By David Tuller, DrPH
The Journal of Psychosomatic Research seems to be suffering from some sort of identity crisis. Earlier this year, the editor and his two immediate predecessors published an admirable editorial in which they noted the serious risk of bias in subjective outcomes in studies that are not rigorously blinded. Yet the journal’s editorial advisory board is studded with investigators who specialize in unblinded studies that rely solely on subjective outcomes—in particular, Professors Peter White and Michael Sharpe, two of the lead PACE investigators, and Professor Per Fink, their Danish colleague.
And the journal keeps publishing studies based on such flawed research, in the process undermining its own credibility and raising questions about whether its editorial team is actually in charge of editorial policy. How else to explain the recent paper from Professor White and colleagues of one-year follow-up results from GETSET, a study of self-guided graded exercise therapy (GET) for the illness they call chronic fatigue syndrome (CFS)? This follow-up managed to present null results at one year as a success by engaging in blatant outcome-switching.
How exactly did the authors accomplish this feat? They prioritized a “within-group” comparison for the GETSET arm as the most important result rather than the “between-group” comparison that is the outcome of interest in any clinical trial. In other words, they highlighted first and foremost the fact that the purported early benefits from GETSET were maintained at follow-up rather than the most salient detail–that in the end there were no demonstrable differences between the intervention and comparison arms.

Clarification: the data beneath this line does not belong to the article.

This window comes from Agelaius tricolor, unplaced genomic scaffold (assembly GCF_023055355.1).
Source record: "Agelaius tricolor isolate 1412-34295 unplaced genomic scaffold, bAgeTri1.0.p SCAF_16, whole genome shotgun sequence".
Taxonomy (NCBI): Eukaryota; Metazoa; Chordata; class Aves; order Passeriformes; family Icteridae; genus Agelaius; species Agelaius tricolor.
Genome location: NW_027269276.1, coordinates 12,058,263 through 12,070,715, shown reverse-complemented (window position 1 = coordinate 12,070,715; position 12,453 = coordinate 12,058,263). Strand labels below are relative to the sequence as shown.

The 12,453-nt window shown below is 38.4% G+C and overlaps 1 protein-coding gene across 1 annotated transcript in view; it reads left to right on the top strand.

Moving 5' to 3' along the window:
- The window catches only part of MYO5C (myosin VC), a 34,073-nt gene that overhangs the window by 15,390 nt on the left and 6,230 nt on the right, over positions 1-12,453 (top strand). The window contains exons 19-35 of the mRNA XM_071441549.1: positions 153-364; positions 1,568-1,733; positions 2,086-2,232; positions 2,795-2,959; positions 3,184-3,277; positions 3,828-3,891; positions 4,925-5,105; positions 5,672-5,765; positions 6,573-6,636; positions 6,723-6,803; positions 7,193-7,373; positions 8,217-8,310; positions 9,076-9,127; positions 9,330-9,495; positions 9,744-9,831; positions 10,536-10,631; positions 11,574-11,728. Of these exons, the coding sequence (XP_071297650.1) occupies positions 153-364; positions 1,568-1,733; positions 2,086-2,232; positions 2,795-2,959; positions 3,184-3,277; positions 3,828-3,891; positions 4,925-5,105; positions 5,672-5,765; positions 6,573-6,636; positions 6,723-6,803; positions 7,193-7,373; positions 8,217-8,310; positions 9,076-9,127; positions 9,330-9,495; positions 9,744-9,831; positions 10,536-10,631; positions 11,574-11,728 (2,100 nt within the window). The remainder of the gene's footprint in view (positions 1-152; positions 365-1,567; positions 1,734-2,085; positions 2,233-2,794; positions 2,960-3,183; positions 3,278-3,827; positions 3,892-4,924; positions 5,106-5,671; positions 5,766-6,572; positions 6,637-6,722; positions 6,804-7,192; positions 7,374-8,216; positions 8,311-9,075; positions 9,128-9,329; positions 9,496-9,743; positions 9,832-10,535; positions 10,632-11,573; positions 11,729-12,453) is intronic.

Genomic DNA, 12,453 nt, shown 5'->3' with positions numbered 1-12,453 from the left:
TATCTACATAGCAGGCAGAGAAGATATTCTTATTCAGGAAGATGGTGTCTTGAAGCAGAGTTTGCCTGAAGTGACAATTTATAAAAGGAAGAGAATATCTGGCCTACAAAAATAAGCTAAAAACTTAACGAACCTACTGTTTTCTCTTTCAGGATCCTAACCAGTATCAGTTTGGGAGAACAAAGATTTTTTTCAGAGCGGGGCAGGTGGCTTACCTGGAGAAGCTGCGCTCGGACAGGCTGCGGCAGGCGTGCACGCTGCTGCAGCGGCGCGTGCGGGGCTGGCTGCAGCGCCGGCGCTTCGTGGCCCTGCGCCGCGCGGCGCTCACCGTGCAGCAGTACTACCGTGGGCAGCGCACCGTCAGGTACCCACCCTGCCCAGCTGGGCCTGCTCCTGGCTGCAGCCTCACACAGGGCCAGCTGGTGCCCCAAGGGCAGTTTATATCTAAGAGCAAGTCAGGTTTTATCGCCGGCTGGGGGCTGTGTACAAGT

I have been pressing the journal’s current editor to correct that paper, which appeared to have been written in order to influence the deliberations of a committee considering revisions to a draft of clinical guidelines for ME/CFS sponsored by the UK’s National Institute for Health and Care Excellence (NICE). So far, the findings stand as first reported. This delay in responding to an obvious flaw is troubling. If Professor White and his colleagues are unwilling or unable to come up with an acceptable fix for their own errors, the journal has an obligation to do so unilaterally.
Now JPR has compounded the problem by publishing more of Professor White’s “fake news”—yet another plank in his disinformation campaign involving GET. In other words, the journal continues to ignore its own editors’ concerns about unblinded studies relying on subjective outcomes.
More nonsense from Professor White
Professor White’s new paper, which he co-wrote with a colleague, is called “Adverse outcomes in trials of graded exercise therapy for adult patients with chronic fatigue syndrome.” The first sentence of the abstract notes that “graded exercise therapy (GET) is an effective treatment for chronic fatigue syndrome (CFS), but concerns have been raised about its safety.”